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Inhibition of Clostridium Botulinum in Reduced-sodium Pasteurized Process Cheese Products


1. Identify the time for C. botulinum to produce toxins in pasteurized process cheese products. </P>
2. Confirm analytical values of 80 different formulations </P>
3. Develop a predictive model to identify time for toxin production based on 7 factors identified in proposal.

More information

Multiple research projects have confirmed that sodium-based salts are key control factors that inhibit pathogenic sporeforming microorganisms in process cheese products. The Tanaka model or FRI model have become the standard by which FDA and many manufacturers measure process cheese product safety. This model defines safe process cheese spread formulations using parameters of moisture, total salts, and pH to inhibit growth and toxin production by C. botulinum. Although this model is very reliable in predicting safety under the conditions in which it was run, the effects of additional factors har not considered. </P>This study will expand the C. botulinum food safety curves to reduced-sodium process cheese products and will consider the interactive effect of moisture, pH, potassium-based replacements for sodium chloride and phosphate emulsifier, fat and sorbic acid. Eighty (80) formulations of process cheese (based on a central composite design) will be prepared by Kraft Foods and transported to UW-Madison for inoculation with C. botulinum spores. Data from toxicity testing and proximate analyses will be used to develop a model to predict safety of products stored out of refrigeration.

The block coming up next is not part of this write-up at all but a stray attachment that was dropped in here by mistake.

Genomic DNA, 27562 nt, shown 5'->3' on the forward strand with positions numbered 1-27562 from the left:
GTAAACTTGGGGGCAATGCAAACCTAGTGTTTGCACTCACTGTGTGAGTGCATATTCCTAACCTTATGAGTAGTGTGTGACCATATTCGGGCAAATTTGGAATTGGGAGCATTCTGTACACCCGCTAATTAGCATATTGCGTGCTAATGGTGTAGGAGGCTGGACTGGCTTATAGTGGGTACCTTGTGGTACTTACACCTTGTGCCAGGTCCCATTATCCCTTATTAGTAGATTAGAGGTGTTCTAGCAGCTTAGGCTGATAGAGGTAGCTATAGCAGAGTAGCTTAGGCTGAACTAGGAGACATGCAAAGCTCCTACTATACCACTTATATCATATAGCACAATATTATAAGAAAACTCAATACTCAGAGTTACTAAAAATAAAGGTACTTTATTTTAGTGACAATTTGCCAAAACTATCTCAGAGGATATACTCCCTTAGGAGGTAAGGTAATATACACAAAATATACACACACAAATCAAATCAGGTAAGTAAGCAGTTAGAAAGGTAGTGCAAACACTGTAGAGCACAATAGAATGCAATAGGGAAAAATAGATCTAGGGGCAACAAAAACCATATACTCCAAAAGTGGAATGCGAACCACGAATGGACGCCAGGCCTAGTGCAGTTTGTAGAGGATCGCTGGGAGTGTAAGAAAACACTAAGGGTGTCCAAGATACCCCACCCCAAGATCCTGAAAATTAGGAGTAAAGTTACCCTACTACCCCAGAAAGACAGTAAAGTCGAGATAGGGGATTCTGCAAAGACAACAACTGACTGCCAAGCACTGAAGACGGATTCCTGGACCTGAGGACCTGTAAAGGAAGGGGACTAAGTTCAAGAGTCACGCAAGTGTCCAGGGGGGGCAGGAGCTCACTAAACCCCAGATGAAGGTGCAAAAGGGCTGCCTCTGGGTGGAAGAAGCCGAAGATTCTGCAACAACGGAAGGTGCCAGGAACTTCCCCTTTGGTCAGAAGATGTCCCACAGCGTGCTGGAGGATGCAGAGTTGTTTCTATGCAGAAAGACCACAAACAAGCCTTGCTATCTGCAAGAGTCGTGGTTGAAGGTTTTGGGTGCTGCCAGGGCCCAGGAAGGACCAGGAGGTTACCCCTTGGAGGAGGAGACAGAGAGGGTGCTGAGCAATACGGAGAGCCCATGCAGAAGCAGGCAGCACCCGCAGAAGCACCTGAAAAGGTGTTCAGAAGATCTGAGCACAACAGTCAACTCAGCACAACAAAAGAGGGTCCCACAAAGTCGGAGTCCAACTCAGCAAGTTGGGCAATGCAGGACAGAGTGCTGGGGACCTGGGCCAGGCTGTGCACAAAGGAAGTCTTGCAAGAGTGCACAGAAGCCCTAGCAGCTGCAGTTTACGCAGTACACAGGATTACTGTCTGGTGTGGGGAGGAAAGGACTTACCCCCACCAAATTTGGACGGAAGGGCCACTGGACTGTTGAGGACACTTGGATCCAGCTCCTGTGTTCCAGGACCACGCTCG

Glass, Kathleen
University of Wisconsin - Madison
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